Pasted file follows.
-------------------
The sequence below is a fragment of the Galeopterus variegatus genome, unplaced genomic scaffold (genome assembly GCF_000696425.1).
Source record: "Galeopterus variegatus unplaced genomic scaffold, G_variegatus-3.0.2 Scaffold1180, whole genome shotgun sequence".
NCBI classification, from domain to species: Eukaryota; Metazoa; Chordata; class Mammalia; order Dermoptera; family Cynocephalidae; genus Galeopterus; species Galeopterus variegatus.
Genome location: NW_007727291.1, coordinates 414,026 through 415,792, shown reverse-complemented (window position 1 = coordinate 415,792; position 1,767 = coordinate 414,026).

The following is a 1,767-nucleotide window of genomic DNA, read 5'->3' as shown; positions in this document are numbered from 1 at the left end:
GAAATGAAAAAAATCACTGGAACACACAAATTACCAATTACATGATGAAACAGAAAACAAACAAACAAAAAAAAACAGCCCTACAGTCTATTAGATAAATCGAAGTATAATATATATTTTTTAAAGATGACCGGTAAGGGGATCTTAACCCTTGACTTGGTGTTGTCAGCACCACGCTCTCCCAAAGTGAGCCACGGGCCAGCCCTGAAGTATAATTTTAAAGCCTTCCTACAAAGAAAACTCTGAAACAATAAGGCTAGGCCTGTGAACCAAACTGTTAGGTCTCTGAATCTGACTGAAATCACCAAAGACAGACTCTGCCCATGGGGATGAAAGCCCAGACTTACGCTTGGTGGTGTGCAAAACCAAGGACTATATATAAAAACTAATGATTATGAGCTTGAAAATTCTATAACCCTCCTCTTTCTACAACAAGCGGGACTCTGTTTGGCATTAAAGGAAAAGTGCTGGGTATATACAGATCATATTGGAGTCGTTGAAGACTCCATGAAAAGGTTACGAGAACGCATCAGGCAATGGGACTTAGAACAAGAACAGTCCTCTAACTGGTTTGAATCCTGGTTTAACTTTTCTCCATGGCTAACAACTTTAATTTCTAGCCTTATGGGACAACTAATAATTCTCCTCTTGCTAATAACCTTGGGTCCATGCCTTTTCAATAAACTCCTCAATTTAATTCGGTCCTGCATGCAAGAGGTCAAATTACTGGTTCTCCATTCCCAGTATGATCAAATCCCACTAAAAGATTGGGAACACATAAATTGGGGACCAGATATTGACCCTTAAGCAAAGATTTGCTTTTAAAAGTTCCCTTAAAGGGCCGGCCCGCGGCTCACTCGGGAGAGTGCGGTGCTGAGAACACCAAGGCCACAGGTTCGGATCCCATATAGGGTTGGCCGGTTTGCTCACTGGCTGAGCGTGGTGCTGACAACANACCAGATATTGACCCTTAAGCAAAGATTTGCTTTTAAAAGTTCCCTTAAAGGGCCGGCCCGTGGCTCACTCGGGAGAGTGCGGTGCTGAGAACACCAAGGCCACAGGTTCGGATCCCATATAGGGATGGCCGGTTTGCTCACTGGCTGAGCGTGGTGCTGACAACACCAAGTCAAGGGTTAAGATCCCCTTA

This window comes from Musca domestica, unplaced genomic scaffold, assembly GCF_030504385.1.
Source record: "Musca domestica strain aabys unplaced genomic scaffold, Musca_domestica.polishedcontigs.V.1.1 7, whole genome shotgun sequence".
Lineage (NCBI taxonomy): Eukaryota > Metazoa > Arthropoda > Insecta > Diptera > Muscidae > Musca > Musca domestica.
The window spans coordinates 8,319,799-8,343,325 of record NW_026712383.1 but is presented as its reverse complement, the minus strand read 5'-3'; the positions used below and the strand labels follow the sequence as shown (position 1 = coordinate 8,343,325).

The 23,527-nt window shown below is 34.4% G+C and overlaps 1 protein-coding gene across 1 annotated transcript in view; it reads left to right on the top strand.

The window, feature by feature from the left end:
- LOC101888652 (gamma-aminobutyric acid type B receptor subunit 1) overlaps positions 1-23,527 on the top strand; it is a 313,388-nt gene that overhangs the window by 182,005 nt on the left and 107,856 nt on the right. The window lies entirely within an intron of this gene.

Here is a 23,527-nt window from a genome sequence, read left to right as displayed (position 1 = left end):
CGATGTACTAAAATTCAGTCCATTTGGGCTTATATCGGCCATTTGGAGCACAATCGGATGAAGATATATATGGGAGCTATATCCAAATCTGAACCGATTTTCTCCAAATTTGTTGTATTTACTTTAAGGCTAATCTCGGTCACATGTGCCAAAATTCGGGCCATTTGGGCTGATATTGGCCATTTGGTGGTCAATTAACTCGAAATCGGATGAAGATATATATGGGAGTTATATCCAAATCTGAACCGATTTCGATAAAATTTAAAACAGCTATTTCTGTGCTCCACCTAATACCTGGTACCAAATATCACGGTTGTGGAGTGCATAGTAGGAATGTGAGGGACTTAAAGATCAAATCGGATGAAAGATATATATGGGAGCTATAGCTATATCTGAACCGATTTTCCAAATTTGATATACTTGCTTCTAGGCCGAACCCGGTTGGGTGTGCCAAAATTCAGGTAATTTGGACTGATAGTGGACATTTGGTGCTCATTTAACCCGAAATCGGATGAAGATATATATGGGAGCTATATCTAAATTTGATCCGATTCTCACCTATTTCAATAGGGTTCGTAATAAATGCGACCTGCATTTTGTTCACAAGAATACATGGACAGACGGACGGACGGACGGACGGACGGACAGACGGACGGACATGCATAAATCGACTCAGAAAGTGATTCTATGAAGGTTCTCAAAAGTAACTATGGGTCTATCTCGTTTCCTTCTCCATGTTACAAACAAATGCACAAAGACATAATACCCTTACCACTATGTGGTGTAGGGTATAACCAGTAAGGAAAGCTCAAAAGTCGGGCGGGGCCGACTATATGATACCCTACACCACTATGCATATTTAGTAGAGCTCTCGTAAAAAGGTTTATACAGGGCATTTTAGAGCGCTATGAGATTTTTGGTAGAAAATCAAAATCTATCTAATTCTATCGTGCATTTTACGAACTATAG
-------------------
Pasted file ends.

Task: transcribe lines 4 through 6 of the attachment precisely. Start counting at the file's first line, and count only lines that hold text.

Genome location: NW_007727291.1, coordinates 414,026 through 415,792, shown reverse-complemented (window position 1 = coordinate 415,792; position 1,767 = coordinate 414,026).

The following is a 1,767-nucleotide window of genomic DNA, read 5'->3' as shown; positions in this document are numbered from 1 at the left end:
GAAATGAAAAAAATCACTGGAACACACAAATTACCAATTACATGATGAAACAGAAAACAAACAAACAAAAAAAAACAGCCCTACAGTCTATTAGATAAATCGAAGTATAATATATATTTTTTAAAGATGACCGGTAAGGGGATCTTAACCCTTGACTTGGTGTTGTCAGCACCACGCTCTCCCAAAGTGAGCCACGGGCCAGCCCTGAAGTATAATTTTAAAGCCTTCCTACAAAGAAAACTCTGAAACAATAAGGCTAGGCCTGTGAACCAAACTGTTAGGTCTCTGAATCTGACTGAAATCACCAAAGACAGACTCTGCCCATGGGGATGAAAGCCCAGACTTACGCTTGGTGGTGTGCAAAACCAAGGACTATATATAAAAACTAATGATTATGAGCTTGAAAATTCTATAACCCTCCTCTTTCTACAACAAGCGGGACTCTGTTTGGCATTAAAGGAAAAGTGCTGGGTATATACAGATCATATTGGAGTCGTTGAAGACTCCATGAAAAGGTTACGAGAACGCATCAGGCAATGGGACTTAGAACAAGAACAGTCCTCTAACTGGTTTGAATCCTGGTTTAACTTTTCTCCATGGCTAACAACTTTAATTTCTAGCCTTATGGGACAACTAATAATTCTCCTCTTGCTAATAACCTTGGGTCCATGCCTTTTCAATAAACTCCTCAATTTAATTCGGTCCTGCATGCAAGAGGTCAAATTACTGGTTCTCCATTCCCAGTATGATCAAATCCCACTAAAAGATTGGGAACACATAAATTGGGGACCAGATATTGACCCTTAAGCAAAGATTTGCTTTTAAAAGTTCCCTTAAAGGGCCGGCCCGCGGCTCACTCGGGAGAGTGCGGTGCTGAGAACACCAAGGCCACAGGTTCGGATCCCATATAGGGTTGGCCGGTTTGCTCACTGGCTGAGCGTGGTGCTGACAACANACCAGATATTGACCCTTAAGCAAAGATTTGCTTTTAAAAGTTCCCTTAAAGGGCCGGCCCGTGGCTCACTCGGGAGAGTGCGGTGCTGAGAACACCAAGGCCACAGGTTCGGATCCCATATAGGGATGGCCGGTTTGCTCACTGGCTGAGCGTGGTGCTGACAACACCAAGTCAAGGGTTAAGATCCCCTTA